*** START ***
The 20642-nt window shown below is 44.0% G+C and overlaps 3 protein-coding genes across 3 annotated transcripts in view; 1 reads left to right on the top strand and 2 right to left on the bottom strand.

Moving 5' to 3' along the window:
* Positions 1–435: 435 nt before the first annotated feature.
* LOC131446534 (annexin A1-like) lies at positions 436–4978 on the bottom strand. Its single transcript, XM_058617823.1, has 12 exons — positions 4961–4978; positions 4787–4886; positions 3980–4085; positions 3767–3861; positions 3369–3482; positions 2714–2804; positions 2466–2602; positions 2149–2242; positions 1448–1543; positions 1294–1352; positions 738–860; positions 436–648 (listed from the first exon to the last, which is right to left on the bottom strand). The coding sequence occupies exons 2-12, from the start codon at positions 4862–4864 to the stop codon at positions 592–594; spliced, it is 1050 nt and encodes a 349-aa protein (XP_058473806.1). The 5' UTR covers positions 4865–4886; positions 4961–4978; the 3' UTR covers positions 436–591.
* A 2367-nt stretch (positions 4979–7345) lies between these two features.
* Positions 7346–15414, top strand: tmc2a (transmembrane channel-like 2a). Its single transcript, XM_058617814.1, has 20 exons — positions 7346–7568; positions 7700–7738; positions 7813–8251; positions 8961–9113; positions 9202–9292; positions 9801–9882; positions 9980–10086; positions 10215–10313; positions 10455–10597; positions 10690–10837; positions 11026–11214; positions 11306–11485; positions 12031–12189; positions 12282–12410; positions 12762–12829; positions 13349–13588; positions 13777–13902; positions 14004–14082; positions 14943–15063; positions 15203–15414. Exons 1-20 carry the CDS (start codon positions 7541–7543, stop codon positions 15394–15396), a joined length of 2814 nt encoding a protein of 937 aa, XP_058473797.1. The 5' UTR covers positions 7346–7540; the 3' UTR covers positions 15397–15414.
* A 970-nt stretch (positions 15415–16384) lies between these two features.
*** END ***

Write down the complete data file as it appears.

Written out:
The 20642-nt window shown below is 44.0% G+C and overlaps 3 protein-coding genes across 3 annotated transcripts in view; 1 reads left to right on the top strand and 2 right to left on the bottom strand.

Moving 5' to 3' along the window:
* Positions 1–435: 435 nt before the first annotated feature.
* LOC131446534 (annexin A1-like) lies at positions 436–4978 on the bottom strand. Its single transcript, XM_058617823.1, has 12 exons — positions 4961–4978; positions 4787–4886; positions 3980–4085; positions 3767–3861; positions 3369–3482; positions 2714–2804; positions 2466–2602; positions 2149–2242; positions 1448–1543; positions 1294–1352; positions 738–860; positions 436–648 (listed from the first exon to the last, which is right to left on the bottom strand). The coding sequence occupies exons 2-12, from the start codon at positions 4862–4864 to the stop codon at positions 592–594; spliced, it is 1050 nt and encodes a 349-aa protein (XP_058473806.1). The 5' UTR covers positions 4865–4886; positions 4961–4978; the 3' UTR covers positions 436–591.
* A 2367-nt stretch (positions 4979–7345) lies between these two features.
* Positions 7346–15414, top strand: tmc2a (transmembrane channel-like 2a). Its single transcript, XM_058617814.1, has 20 exons — positions 7346–7568; positions 7700–7738; positions 7813–8251; positions 8961–9113; positions 9202–9292; positions 9801–9882; positions 9980–10086; positions 10215–10313; positions 10455–10597; positions 10690–10837; positions 11026–11214; positions 11306–11485; positions 12031–12189; positions 12282–12410; positions 12762–12829; positions 13349–13588; positions 13777–13902; positions 14004–14082; positions 14943–15063; positions 15203–15414. Exons 1-20 carry the CDS (start codon positions 7541–7543, stop codon positions 15394–15396), a joined length of 2814 nt encoding a protein of 937 aa, XP_058473797.1. The 5' UTR covers positions 7346–7540; the 3' UTR covers positions 15397–15414.
* A 970-nt stretch (positions 15415–16384) lies between these two features.